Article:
“Timing is everything in fire-
fighting,” said Khairi, adding that
sometimes unaware residents may
plant trees or flowers next to a
hydrant, blocking firefighters’ ac-
cess to it.
He sai d there are 108 fire
hydrants in USJ 2 and over 5,000 in
Subang Jaya.
The Fire and Rescue Department
(Bomba) aims to service all fire hydrants
in Subang Jaya by the end of the year.
Last Saturday’s event was jointly organ-
ised by the SS17 fre station and Rukun
Tetangga USJ 2 and USJ 6, and was launched
by local councillor R Rajiv.
Around 15 students from SMK Seaf-
ield’s Fire and Rescue Cadets volunteered
and helped the residents and Bomba
The event was sponsored by the Subang
Jaya Municipal Council and Subang Av-
Other community groups interested in
organising similar joint initiatives with the
Bomba are welcome to contact the SS17 fre
station at 03-56349444.
Community helps
Bomba give hydrants
a makeover
USJ 2 resident Ramli Chik adopts the fre hydrant
in front of his house and submits the form to a
(From left) Koo
Cheng, executive
director of Sin
Chew Media
Berhad, Chor
and Yap.
6 June 3 — 5, 2011
From left: Telok Datok assemblyperson Philip Tan and Dr Xavier Jayakumar offciating the Caring Government housing scheme in
Kampung Bukit Perah in Banting last Friday.
RM6.5b water bailout criticised
By Gan Pei Ling
SHAH ALAM: Several parties have
criticised the federal government’s move to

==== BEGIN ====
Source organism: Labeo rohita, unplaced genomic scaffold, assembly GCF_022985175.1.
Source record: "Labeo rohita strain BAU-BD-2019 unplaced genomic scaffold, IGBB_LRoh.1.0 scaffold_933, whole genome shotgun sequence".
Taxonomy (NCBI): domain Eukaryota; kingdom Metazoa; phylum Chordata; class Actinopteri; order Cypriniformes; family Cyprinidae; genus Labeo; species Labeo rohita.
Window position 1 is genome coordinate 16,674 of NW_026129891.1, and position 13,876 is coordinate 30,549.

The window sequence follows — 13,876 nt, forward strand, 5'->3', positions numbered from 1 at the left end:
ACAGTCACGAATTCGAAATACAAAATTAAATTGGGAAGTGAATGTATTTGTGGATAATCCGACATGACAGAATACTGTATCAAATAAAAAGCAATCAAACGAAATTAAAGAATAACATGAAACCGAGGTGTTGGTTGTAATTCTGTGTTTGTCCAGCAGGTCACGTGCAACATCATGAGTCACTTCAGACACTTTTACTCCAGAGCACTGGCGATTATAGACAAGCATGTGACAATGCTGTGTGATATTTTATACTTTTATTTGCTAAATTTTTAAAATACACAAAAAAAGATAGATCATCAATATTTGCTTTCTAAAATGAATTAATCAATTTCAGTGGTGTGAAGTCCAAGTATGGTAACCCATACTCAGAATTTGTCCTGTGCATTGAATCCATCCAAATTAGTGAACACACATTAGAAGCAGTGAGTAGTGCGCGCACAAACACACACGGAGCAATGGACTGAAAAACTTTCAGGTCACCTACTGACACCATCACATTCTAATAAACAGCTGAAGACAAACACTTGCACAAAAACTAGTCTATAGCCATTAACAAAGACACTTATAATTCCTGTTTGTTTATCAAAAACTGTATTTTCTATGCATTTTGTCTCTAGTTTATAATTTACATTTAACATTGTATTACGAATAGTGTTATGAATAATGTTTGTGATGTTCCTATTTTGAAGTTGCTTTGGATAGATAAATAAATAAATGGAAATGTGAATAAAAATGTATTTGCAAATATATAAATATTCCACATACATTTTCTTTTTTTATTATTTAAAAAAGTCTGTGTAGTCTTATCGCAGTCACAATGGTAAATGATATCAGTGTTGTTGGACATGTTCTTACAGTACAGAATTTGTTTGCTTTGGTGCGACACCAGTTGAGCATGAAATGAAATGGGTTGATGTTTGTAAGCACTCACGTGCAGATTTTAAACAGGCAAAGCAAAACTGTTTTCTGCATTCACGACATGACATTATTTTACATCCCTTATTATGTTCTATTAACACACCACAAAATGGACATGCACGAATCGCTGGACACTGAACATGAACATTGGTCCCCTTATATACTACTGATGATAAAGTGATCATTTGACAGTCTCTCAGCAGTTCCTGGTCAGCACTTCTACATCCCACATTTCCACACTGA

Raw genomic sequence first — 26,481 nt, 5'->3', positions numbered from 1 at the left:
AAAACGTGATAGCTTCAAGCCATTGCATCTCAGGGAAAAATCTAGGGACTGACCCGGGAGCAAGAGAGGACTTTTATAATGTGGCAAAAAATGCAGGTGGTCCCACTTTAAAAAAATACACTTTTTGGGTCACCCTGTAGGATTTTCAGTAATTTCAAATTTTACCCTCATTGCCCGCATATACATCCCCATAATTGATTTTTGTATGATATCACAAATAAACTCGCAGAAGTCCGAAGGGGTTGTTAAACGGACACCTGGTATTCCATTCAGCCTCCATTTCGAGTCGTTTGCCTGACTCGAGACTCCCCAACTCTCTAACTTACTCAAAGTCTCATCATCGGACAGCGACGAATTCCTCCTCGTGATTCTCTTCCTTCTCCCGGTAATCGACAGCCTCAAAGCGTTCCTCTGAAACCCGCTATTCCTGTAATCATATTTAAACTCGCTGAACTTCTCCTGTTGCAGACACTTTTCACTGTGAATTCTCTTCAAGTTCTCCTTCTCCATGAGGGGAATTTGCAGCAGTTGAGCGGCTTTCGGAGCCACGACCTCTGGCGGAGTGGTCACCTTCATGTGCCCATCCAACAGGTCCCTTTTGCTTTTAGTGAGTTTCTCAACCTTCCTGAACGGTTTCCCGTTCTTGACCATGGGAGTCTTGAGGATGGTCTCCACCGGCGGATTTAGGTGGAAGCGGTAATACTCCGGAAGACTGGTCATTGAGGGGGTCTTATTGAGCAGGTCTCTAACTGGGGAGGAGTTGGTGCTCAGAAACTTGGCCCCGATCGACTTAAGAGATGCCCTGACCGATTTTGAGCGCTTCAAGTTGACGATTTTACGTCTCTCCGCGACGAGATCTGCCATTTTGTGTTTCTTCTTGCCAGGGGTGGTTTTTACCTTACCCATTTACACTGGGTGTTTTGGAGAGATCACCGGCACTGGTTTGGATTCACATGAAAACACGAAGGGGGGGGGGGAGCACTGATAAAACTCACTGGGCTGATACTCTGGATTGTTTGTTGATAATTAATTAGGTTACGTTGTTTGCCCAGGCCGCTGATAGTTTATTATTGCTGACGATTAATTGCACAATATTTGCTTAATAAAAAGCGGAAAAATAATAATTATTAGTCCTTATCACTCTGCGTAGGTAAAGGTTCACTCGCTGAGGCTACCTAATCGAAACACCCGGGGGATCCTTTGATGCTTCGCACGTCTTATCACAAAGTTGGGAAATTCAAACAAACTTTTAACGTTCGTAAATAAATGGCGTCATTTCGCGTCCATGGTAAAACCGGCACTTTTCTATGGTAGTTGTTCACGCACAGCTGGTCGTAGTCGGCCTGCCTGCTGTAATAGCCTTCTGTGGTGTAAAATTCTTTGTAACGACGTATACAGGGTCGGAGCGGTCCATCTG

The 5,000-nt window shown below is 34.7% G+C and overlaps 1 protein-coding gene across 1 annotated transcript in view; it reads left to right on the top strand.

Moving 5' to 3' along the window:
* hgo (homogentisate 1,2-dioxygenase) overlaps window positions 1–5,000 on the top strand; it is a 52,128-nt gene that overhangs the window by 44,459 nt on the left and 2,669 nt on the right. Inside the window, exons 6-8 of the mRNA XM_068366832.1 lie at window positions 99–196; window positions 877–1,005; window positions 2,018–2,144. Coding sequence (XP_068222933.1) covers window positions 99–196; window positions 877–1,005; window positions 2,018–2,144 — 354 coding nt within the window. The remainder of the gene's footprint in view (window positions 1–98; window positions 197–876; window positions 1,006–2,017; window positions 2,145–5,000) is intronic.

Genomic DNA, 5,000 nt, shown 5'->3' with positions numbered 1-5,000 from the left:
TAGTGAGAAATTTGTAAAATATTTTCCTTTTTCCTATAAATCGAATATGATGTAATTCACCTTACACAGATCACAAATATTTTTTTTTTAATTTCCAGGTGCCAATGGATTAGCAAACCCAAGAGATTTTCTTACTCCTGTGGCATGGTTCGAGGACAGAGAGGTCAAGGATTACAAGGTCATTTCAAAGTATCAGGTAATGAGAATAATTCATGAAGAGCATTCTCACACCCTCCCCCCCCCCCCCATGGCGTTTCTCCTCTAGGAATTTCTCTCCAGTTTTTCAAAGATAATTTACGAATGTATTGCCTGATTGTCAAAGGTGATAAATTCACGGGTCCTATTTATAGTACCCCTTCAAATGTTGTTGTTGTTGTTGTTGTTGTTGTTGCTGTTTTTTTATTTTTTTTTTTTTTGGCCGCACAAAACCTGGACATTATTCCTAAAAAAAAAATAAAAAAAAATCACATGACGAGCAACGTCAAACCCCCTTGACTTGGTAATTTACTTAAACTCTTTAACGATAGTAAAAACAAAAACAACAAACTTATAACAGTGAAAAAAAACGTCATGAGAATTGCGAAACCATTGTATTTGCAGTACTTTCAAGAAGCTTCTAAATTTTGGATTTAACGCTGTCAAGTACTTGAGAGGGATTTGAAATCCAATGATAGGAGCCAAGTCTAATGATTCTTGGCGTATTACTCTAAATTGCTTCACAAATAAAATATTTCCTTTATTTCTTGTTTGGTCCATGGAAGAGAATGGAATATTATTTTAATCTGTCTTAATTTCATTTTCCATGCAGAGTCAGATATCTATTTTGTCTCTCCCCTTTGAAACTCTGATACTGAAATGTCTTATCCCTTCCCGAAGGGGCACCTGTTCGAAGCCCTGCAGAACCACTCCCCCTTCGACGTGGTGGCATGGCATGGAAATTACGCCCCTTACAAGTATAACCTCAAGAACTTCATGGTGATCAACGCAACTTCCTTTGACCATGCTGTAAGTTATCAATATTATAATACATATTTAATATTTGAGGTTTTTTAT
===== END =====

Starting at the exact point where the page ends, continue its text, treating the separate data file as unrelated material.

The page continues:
bail out the four troubled water companies in
“If this is not a bailout, what is it?” As-
sociation of Water and Energy Research
Malaysia (Awer) president S Piarapakaran
Putrajaya has ofered RM6.5 billion to
take over the water concessionaires’ down-
graded bonds, but Energy, Green Technol-
ogy and Water Minister Datuk Seri Peter
Chin denied it was a bailout.
Piarapakaran pointed out that the conces-
sionaires are not required to relinquish their
stakes despite defaulting on their bonds.
“[We understand that the bailout is being
done to] prevent deterioration of market
confdence, but the concession agreement
should be made null and void at the end of
the deal,” said the engineer.
He said Putrajaya should have seized the
opportunity to take control of the four com-
panies and work together with Selangor to
complete the state’s water-restructuring ex-
ercise that has been in a deadlock since 2008.